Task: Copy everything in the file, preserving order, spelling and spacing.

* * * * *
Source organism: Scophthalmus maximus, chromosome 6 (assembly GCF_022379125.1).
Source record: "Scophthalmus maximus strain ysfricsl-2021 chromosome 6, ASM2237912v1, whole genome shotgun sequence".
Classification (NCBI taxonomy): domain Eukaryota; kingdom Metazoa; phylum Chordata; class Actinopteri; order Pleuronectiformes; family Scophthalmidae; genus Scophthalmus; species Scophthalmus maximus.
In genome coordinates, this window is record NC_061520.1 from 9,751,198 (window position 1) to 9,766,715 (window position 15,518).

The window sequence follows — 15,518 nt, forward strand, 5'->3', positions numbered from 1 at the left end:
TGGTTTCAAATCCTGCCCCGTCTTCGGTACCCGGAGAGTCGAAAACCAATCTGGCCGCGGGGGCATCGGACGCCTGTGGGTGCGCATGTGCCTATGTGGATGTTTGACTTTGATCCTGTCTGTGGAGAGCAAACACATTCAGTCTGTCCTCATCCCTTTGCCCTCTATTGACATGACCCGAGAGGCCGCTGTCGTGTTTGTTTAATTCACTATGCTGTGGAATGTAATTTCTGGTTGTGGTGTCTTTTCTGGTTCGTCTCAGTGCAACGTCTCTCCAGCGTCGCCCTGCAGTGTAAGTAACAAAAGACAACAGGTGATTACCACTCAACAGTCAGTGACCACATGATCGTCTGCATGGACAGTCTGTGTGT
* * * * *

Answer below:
Source organism: Scophthalmus maximus, chromosome 6 (assembly GCF_022379125.1).
Source record: "Scophthalmus maximus strain ysfricsl-2021 chromosome 6, ASM2237912v1, whole genome shotgun sequence".
Classification (NCBI taxonomy): domain Eukaryota; kingdom Metazoa; phylum Chordata; class Actinopteri; order Pleuronectiformes; family Scophthalmidae; genus Scophthalmus; species Scophthalmus maximus.
In genome coordinates, this window is record NC_061520.1 from 9,751,198 (window position 1) to 9,766,715 (window position 15,518).

The window sequence follows — 15,518 nt, forward strand, 5'->3', positions numbered from 1 at the left end:
TGGTTTCAAATCCTGCCCCGTCTTCGGTACCCGGAGAGTCGAAAACCAATCTGGCCGCGGGGGCATCGGACGCCTGTGGGTGCGCATGTGCCTATGTGGATGTTTGACTTTGATCCTGTCTGTGGAGAGCAAACACATTCAGTCTGTCCTCATCCCTTTGCCCTCTATTGACATGACCCGAGAGGCCGCTGTCGTGTTTGTTTAATTCACTATGCTGTGGAATGTAATTTCTGGTTGTGGTGTCTTTTCTGGTTCGTCTCAGTGCAACGTCTCTCCAGCGTCGCCCTGCAGTGTAAGTAACAAAAGACAACAGGTGATTACCACTCAACAGTCAGTGACCACATGATCGTCTGCATGGACAGTCTGTGTGT